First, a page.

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The Perfect Way To Slice a Pizza 282

iamapizza writes "New Scientist reports on the quest of two math boffins for the perfect way to slice a pizza. It's an interesting and in-depth article; 'The problem that bothered them was this. Suppose the harried waiter cuts the pizza off-center, but with all the edge-to-edge cuts crossing at a single point, and with the same angle between adjacent cuts. The off-center cuts mean the slices will not all be the same size, so if two people take turns to take neighboring slices, will they get equal shares by the time they have gone right round the pizza — and if not, who will get more?' This is useful, of course, if you're familiar with the concept of 'sharing' a pizza."

Computers Key To Air France Crash 911

Michael_Curator writes "It's no secret that commercial airplanes are heavily computerized, but as the mystery of Air France Flight 447 unfolds, we need to come to grips with the fact that in many cases, airline pilots' hands are tied when it comes to responding effectively to an emergency situation. Boeing planes allow pilots to take over from computers during emergency situations, Airbus planes do not. It's not a design flaw — it's a philosophical divide. It's essentially a question of what do you trust most: a human being's ingenuity or a computer's infinitely faster access and reaction to information. It's not surprising that an American company errs on the side of individual freedom while a European company is more inclined to favor an approach that relies on systems. As passengers, we should have the right to ask whether we're putting our lives in the hands of a computer rather than the battle-tested pilot sitting up front, and we should have right to deplane if we don't like the answer."

Comment Re:Raise taxes - but who will pay? (Score 1) 1505

Which can afford it? All of them!

Corporations are taxed on profits, not on revenue. So anyone who will be taxed by definition has money, because they made a profit. Remember, they can write off just about anything that is involved with the operation of the corporation. So if they're losing money, they don't pay taxes.

Contrast that against income taxes, which are mostly (with the exception of a couple of write-offs like mortgage interest) on revenue.

An interesting thought experiment... what if income tax was treated the same way as corporate tax... you can write off ANYTHING that has to do with operations (living your life). That would be quite a stimulus, because it would encourage people to spend on all sorts of things, rather than just on real estate.

Comment Buy an appliance (Score 2, Informative) 298

Your needs for 1000+ uniques are minimal. If I were to do it, I'd get a shared hosting account someplace and move on. Shared hosting can handle *way* more than that.

But if high availability (limited downtime) is part of the requirements, I'd say go out and buy an F5 BigIP. You plug your internet in the front, your machines in the built-in switch, configure your domain names in it using the web interface, and you're done. Set it to do service-checks, and it'll automatically pull out of the pool any machine that fails or that you take down for maintenance. So you get full up-time so long as your power and network don't fail.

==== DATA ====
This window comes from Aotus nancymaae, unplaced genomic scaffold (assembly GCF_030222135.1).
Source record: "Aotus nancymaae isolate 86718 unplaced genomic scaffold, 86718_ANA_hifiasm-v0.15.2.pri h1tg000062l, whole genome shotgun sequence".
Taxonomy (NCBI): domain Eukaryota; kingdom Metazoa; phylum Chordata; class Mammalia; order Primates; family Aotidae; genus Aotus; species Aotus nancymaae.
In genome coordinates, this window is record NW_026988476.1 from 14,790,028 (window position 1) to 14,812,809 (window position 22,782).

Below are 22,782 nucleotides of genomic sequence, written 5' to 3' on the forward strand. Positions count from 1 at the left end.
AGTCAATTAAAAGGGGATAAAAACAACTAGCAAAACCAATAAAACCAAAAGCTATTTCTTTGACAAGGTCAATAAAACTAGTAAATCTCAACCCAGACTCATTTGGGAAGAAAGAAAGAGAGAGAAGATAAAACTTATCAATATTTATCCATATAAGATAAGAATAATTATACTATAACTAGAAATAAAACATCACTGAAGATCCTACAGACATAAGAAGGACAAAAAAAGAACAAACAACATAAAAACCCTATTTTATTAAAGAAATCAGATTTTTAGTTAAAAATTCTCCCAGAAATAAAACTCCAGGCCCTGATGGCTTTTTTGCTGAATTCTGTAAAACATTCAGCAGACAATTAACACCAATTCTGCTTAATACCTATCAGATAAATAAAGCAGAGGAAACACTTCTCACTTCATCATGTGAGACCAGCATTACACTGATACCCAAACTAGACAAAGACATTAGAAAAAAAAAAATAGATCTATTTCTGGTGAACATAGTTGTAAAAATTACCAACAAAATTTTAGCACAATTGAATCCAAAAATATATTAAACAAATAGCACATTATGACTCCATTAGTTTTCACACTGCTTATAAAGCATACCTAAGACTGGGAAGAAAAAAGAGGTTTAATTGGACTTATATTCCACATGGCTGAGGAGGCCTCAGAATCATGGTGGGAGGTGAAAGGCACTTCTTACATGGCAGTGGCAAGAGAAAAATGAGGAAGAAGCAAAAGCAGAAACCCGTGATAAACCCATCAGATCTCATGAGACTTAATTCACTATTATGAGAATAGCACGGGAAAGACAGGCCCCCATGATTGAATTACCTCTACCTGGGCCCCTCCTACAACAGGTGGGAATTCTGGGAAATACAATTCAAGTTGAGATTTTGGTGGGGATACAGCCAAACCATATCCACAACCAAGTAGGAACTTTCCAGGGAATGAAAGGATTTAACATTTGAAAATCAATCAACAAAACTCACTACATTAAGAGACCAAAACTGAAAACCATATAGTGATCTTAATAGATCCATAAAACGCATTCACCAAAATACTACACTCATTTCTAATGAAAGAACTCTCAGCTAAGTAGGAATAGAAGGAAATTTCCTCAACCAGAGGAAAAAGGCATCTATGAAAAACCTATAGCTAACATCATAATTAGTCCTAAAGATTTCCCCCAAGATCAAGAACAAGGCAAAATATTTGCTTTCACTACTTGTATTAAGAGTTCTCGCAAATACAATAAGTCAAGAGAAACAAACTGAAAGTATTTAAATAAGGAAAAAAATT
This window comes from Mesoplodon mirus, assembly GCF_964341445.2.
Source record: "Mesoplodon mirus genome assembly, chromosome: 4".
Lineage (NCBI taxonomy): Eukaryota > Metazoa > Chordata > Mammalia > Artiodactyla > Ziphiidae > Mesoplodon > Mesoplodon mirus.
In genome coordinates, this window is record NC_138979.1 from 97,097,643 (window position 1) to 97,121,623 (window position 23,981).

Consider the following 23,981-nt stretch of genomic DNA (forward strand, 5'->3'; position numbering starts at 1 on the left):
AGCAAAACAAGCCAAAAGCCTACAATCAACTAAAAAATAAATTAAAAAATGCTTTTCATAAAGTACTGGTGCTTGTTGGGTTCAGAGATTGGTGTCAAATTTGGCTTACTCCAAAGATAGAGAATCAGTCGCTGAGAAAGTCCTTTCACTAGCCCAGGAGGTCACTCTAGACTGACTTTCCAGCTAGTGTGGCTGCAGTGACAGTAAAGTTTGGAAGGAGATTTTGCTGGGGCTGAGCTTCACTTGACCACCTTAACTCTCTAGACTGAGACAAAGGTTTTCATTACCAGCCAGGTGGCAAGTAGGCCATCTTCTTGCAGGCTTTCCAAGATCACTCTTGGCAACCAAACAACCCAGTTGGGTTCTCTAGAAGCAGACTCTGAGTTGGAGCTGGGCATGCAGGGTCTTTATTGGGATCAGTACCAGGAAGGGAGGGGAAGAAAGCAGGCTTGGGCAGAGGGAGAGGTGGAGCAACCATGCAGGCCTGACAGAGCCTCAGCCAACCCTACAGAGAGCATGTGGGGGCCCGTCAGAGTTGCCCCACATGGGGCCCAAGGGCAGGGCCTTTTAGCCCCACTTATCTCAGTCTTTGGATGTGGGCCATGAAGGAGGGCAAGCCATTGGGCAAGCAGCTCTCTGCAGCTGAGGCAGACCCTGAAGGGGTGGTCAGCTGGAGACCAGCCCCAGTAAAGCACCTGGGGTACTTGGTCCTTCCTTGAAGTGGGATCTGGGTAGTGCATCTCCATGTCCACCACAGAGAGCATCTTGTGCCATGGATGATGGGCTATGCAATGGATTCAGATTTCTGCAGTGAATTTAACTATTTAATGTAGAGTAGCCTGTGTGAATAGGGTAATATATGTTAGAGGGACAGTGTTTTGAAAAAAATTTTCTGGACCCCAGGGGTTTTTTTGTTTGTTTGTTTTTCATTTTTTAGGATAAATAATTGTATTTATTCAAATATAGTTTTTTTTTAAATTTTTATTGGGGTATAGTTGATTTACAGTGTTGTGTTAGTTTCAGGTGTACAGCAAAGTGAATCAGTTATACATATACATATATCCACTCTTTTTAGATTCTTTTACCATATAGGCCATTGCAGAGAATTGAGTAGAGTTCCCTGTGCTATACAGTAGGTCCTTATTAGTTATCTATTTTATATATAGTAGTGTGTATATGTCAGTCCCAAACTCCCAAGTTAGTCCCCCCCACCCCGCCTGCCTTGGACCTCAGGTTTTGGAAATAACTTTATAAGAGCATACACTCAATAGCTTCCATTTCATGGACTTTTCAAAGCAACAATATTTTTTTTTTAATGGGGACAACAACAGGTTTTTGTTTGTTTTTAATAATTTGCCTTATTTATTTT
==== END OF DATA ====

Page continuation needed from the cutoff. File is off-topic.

Yes, you can get the same functionality using Linux HAProxy. But you sort of need to understand what you're doing. Reading the way your question is asked, I suspect you're learning this, and do you really want to make the mistakes on a real live project? Just go with the appliance until you have a solid understanding of what you're doing. Shoot -- I have a good solid understanding from years of experience, and I still use the BigIP when I have a budget (and HAProxy when I don't). It's just easier, and I can move on to more interesting problems with my time.

Once you've got this setup, set up a cron job to rdist the site to all the machines so that all your data is always on each machine. If you've got a database, you have some choices. For completely static data, I like to have it replicated to each machine, and have each web server just query localhost. If it's dynamic, have a replicated pair. At your levels, that can exist on the web servers.

I really dislike the cross-mounted disk architecture of traditional cluster solutions, because there are too many shared components. Each of those multiplies your possible points of failure for your whole setup. Better to keep everything completely separated, so if one component fails, that whole machine just drops out and the site keeps working because of the load balancer and because each machine can operate by itself.

Comment Works great for me (Score 1) 575

When I changed to the Silverlight client, the quality improved, and I got to run it on my Mac too. What's not to like?

I love open source too... but you do yourselves a disservice when you fail to see the real reasons. They've got to stick to a DRM solution in order to get the film distributors to let them do rentals this way. It's how the distribution houses know who to pay royalties to. Without DRM, the major distribution houses would just say no. It's not Microsoft or Netflix forcing DRM on us -- it's the studios. And for a rental product (as opposed to a purchased one), it sort of makes sense.

Netflix planned this change for a year or more in order to deliver to the Macintosh market. They talked about it in their blogs and such -- they were just waiting for the Mac version of Silverlight to make it happen. I was sort of annoyed that it took so much longer than originally projected.

And for me the result has been significantly better quality with almost no re-buffering ever.

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